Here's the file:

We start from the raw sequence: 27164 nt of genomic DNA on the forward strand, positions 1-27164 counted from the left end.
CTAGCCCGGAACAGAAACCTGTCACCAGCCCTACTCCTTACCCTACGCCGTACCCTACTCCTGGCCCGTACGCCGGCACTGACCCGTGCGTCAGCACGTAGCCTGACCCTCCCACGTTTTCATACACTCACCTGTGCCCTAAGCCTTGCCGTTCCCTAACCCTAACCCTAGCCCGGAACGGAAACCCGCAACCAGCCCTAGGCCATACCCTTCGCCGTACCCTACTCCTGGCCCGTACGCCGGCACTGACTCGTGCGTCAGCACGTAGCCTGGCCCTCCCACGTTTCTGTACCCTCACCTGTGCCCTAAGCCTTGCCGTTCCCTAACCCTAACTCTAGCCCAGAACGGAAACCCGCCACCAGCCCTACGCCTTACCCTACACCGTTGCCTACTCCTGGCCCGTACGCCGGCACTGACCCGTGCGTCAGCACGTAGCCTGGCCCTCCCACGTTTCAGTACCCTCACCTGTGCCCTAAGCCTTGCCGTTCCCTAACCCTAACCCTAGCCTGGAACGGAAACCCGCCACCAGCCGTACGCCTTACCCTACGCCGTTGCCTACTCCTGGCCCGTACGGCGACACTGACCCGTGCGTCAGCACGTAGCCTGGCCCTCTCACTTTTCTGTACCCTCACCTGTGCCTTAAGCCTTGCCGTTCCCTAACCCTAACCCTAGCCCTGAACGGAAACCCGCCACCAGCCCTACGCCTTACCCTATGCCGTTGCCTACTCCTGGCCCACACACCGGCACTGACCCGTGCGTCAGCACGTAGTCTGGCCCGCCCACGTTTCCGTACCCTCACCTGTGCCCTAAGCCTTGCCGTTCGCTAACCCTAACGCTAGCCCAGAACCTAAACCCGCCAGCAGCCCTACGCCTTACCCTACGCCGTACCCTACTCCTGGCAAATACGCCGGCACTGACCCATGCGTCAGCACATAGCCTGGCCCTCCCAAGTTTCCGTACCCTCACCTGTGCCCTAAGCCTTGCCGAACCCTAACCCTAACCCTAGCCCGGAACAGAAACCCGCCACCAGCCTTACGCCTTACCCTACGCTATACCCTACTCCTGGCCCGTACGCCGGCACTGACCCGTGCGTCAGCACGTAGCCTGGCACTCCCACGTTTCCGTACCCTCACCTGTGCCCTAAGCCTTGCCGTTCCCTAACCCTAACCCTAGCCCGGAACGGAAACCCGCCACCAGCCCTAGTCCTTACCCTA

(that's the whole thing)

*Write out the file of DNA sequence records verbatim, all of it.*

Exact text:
We start from the raw sequence: 27164 nt of genomic DNA on the forward strand, positions 1-27164 counted from the left end.
CTAGCCCGGAACAGAAACCTGTCACCAGCCCTACTCCTTACCCTACGCCGTACCCTACTCCTGGCCCGTACGCCGGCACTGACCCGTGCGTCAGCACGTAGCCTGACCCTCCCACGTTTTCATACACTCACCTGTGCCCTAAGCCTTGCCGTTCCCTAACCCTAACCCTAGCCCGGAACGGAAACCCGCAACCAGCCCTAGGCCATACCCTTCGCCGTACCCTACTCCTGGCCCGTACGCCGGCACTGACTCGTGCGTCAGCACGTAGCCTGGCCCTCCCACGTTTCTGTACCCTCACCTGTGCCCTAAGCCTTGCCGTTCCCTAACCCTAACTCTAGCCCAGAACGGAAACCCGCCACCAGCCCTACGCCTTACCCTACACCGTTGCCTACTCCTGGCCCGTACGCCGGCACTGACCCGTGCGTCAGCACGTAGCCTGGCCCTCCCACGTTTCAGTACCCTCACCTGTGCCCTAAGCCTTGCCGTTCCCTAACCCTAACCCTAGCCTGGAACGGAAACCCGCCACCAGCCGTACGCCTTACCCTACGCCGTTGCCTACTCCTGGCCCGTACGGCGACACTGACCCGTGCGTCAGCACGTAGCCTGGCCCTCTCACTTTTCTGTACCCTCACCTGTGCCTTAAGCCTTGCCGTTCCCTAACCCTAACCCTAGCCCTGAACGGAAACCCGCCACCAGCCCTACGCCTTACCCTATGCCGTTGCCTACTCCTGGCCCACACACCGGCACTGACCCGTGCGTCAGCACGTAGTCTGGCCCGCCCACGTTTCCGTACCCTCACCTGTGCCCTAAGCCTTGCCGTTCGCTAACCCTAACGCTAGCCCAGAACCTAAACCCGCCAGCAGCCCTACGCCTTACCCTACGCCGTACCCTACTCCTGGCAAATACGCCGGCACTGACCCATGCGTCAGCACATAGCCTGGCCCTCCCAAGTTTCCGTACCCTCACCTGTGCCCTAAGCCTTGCCGAACCCTAACCCTAACCCTAGCCCGGAACAGAAACCCGCCACCAGCCTTACGCCTTACCCTACGCTATACCCTACTCCTGGCCCGTACGCCGGCACTGACCCGTGCGTCAGCACGTAGCCTGGCACTCCCACGTTTCCGTACCCTCACCTGTGCCCTAAGCCTTGCCGTTCCCTAACCCTAACCCTAGCCCGGAACGGAAACCCGCCACCAGCCCTAGTCCTTACCCTA